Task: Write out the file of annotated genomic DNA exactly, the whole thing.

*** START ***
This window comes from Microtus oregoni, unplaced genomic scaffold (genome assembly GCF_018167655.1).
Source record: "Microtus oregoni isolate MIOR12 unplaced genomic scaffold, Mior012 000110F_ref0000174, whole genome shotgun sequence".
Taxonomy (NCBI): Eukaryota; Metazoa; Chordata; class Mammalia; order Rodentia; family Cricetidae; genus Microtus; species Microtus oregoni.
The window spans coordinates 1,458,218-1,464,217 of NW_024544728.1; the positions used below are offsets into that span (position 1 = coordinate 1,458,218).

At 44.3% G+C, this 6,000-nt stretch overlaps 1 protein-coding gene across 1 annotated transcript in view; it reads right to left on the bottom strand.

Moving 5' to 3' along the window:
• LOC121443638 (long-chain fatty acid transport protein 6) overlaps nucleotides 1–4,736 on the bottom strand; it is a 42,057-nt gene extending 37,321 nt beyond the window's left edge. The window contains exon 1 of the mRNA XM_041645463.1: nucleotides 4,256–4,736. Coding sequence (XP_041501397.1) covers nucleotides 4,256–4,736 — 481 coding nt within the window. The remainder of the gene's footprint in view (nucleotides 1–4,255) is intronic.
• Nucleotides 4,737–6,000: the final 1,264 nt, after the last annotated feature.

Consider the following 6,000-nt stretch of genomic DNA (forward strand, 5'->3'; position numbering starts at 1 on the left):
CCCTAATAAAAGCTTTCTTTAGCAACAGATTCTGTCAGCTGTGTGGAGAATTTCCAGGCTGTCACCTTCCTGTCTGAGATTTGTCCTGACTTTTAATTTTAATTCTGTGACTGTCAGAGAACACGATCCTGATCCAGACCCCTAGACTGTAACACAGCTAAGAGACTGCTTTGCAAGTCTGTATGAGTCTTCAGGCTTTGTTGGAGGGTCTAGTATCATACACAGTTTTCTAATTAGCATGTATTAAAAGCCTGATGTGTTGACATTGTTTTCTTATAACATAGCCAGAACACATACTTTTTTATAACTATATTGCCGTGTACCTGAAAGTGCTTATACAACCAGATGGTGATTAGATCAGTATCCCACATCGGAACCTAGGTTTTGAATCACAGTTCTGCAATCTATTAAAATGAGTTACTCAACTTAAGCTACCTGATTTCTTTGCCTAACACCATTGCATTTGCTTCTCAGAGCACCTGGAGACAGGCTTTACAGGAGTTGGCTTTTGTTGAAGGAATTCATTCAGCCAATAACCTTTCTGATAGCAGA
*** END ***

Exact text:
This window comes from Microtus oregoni, unplaced genomic scaffold (genome assembly GCF_018167655.1).
Source record: "Microtus oregoni isolate MIOR12 unplaced genomic scaffold, Mior012 000110F_ref0000174, whole genome shotgun sequence".
Taxonomy (NCBI): Eukaryota; Metazoa; Chordata; class Mammalia; order Rodentia; family Cricetidae; genus Microtus; species Microtus oregoni.
The window spans coordinates 1,458,218-1,464,217 of NW_024544728.1; the positions used below are offsets into that span (position 1 = coordinate 1,458,218).

At 44.3% G+C, this 6,000-nt stretch overlaps 1 protein-coding gene across 1 annotated transcript in view; it reads right to left on the bottom strand.

Moving 5' to 3' along the window:
• LOC121443638 (long-chain fatty acid transport protein 6) overlaps nucleotides 1–4,736 on the bottom strand; it is a 42,057-nt gene extending 37,321 nt beyond the window's left edge. The window contains exon 1 of the mRNA XM_041645463.1: nucleotides 4,256–4,736. Coding sequence (XP_041501397.1) covers nucleotides 4,256–4,736 — 481 coding nt within the window. The remainder of the gene's footprint in view (nucleotides 1–4,255) is intronic.
• Nucleotides 4,737–6,000: the final 1,264 nt, after the last annotated feature.

Consider the following 6,000-nt stretch of genomic DNA (forward strand, 5'->3'; position numbering starts at 1 on the left):
CCCTAATAAAAGCTTTCTTTAGCAACAGATTCTGTCAGCTGTGTGGAGAATTTCCAGGCTGTCACCTTCCTGTCTGAGATTTGTCCTGACTTTTAATTTTAATTCTGTGACTGTCAGAGAACACGATCCTGATCCAGACCCCTAGACTGTAACACAGCTAAGAGACTGCTTTGCAAGTCTGTATGAGTCTTCAGGCTTTGTTGGAGGGTCTAGTATCATACACAGTTTTCTAATTAGCATGTATTAAAAGCCTGATGTGTTGACATTGTTTTCTTATAACATAGCCAGAACACATACTTTTTTATAACTATATTGCCGTGTACCTGAAAGTGCTTATACAACCAGATGGTGATTAGATCAGTATCCCACATCGGAACCTAGGTTTTGAATCACAGTTCTGCAATCTATTAAAATGAGTTACTCAACTTAAGCTACCTGATTTCTTTGCCTAACACCATTGCATTTGCTTCTCAGAGCACCTGGAGACAGGCTTTACAGGAGTTGGCTTTTGTTGAAGGAATTCATTCAGCCAATAACCTTTCTGATAGCAGA